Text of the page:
Amazing new Pluto discovery stuns scientists

Amazing new Pluto discovery stuns scientists

New studies are revealing some amazing details about Pluto.

Scientists have published five new studies in the journal Science that reveal some amazing new details about Pluto via the New Horizons spacecraft.

Researchers have discovered that rather than act like basically a giant asteroid, Pluto has a surface that is quite varied and complex, similar to that of a planets, even though it was declassified as one due to its small size, according to a NASA statement.

In fact, Pluto has a wide range of landscapes that have been actively evolving throughout its history, and erosion and cryovolcanoes have been occurring on its surface relatively recently.

The studies also indicate that Pluto and its largest moon Charon have a rugged north side and a south end that is much smoother.

“Observing Pluto and Charon up close has caused us to completely reassess thinking on what sort of geological activity can be sustained on isolated planetary bodies in this distant region of the solar system, worlds that formerly had been thought to be relics little changed since the Kuiper Belt’s formation,” Jeff Moore, lead author of the geology paper from NASA’s Ames Research Center, Moffett Field, California, said in the statement.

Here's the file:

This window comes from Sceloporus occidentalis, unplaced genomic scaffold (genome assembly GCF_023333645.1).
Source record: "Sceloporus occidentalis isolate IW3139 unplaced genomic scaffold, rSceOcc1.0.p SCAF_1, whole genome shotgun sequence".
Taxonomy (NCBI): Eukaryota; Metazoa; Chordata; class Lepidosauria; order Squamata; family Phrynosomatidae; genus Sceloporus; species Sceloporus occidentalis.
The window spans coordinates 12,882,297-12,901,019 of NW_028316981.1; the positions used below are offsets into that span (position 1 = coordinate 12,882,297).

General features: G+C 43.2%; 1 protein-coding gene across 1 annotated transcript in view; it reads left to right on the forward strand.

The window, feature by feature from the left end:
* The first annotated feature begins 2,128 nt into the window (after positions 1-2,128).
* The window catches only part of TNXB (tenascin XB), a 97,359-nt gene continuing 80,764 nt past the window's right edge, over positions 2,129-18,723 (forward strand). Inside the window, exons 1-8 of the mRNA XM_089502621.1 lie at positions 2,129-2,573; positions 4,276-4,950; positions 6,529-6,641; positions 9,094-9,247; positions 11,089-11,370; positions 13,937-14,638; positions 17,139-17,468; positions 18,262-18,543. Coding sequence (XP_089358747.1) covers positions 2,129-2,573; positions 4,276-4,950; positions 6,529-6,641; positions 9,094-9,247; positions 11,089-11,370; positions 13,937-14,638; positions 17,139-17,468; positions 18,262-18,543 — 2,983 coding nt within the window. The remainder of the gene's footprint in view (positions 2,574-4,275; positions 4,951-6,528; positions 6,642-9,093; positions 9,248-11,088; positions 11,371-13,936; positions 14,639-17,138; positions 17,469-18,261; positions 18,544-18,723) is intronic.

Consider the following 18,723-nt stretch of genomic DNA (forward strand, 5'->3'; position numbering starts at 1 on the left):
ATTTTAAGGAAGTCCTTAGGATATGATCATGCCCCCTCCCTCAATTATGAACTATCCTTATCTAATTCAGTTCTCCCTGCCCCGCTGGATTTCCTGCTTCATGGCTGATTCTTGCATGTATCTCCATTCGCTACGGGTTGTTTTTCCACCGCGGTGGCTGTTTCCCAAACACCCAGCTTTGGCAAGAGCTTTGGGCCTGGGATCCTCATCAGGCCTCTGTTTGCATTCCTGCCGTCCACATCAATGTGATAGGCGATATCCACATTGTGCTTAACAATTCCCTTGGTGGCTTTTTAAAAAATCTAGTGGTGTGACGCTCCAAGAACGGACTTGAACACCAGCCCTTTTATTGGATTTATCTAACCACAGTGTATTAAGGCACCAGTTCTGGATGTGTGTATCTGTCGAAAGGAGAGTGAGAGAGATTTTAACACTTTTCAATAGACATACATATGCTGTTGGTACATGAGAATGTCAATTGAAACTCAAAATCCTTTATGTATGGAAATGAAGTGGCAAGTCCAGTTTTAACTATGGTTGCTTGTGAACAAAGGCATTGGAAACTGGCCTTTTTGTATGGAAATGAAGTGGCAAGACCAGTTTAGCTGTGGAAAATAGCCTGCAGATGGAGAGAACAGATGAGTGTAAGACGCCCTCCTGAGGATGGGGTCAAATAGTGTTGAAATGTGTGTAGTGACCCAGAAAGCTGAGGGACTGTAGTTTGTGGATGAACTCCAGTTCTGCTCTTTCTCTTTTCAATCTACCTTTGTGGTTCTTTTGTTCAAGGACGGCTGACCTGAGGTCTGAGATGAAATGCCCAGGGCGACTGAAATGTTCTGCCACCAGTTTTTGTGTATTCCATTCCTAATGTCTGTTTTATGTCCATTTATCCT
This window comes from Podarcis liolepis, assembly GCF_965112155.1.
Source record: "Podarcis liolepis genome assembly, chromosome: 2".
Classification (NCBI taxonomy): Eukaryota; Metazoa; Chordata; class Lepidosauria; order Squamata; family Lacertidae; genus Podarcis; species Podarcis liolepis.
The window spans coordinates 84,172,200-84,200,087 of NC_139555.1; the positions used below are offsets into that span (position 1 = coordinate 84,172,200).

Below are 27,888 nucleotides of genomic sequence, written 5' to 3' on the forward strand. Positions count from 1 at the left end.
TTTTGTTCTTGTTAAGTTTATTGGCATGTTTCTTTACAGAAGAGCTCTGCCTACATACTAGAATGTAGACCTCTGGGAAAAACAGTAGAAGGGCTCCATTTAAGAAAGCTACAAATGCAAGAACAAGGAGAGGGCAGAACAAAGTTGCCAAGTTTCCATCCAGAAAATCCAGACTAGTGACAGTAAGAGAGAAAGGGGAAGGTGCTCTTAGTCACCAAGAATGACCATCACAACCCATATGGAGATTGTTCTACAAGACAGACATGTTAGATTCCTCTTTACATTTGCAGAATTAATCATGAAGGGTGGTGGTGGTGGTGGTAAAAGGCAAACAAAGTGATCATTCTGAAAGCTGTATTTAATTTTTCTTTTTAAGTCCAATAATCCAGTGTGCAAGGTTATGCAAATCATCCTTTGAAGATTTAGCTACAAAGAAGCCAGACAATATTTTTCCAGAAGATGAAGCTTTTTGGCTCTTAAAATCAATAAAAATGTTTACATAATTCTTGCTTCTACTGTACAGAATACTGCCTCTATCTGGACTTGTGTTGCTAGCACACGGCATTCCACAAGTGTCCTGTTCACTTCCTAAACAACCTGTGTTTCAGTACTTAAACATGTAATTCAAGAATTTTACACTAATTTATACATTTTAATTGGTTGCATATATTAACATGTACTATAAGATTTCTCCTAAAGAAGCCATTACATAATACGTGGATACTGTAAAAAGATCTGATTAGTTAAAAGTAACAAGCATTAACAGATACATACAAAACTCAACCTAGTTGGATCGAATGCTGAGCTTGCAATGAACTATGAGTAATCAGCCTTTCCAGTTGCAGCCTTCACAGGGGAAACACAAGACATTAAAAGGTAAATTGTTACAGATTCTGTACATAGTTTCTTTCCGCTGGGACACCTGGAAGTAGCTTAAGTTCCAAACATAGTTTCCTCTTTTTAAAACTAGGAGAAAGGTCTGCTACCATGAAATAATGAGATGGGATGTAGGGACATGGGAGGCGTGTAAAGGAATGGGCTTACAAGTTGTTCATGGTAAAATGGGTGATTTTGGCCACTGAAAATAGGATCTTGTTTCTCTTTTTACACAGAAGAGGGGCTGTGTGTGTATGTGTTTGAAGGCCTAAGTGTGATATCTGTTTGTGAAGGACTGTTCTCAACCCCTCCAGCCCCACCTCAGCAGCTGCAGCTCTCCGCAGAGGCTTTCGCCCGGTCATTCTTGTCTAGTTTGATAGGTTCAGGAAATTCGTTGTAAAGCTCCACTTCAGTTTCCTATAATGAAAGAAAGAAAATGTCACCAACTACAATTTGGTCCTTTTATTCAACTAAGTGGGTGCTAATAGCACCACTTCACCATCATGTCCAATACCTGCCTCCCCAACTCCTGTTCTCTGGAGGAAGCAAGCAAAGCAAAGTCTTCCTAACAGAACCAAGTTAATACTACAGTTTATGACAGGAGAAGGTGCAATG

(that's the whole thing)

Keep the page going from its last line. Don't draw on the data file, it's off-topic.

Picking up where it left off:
Added Will Grundy of the Lowell Observatory: “We see variations in the distribution of Pluto’s volatile ices that point to fascinating cycles of evaporation and condensation. These cycles are a lot richer than those on Earth, where there’s really only one material that condenses and evaporates – water. On Pluto, there are at least three materials, and while they interact in ways we don’t yet fully understand, we definitely see their effects all across Pluto’s surface.”

New Horizons blasted past Pluto at 31,000 miles per hour last July, and has been sending data back at a trickle ever since. The spacecraft was launched in 2006 with the aim of helping scientists better understand the conditions at the edge of the solar system, including Pluto and the Kuiper Belt. Examining these areas can help scientists better understand how the solar system, and even the universe, was formed.

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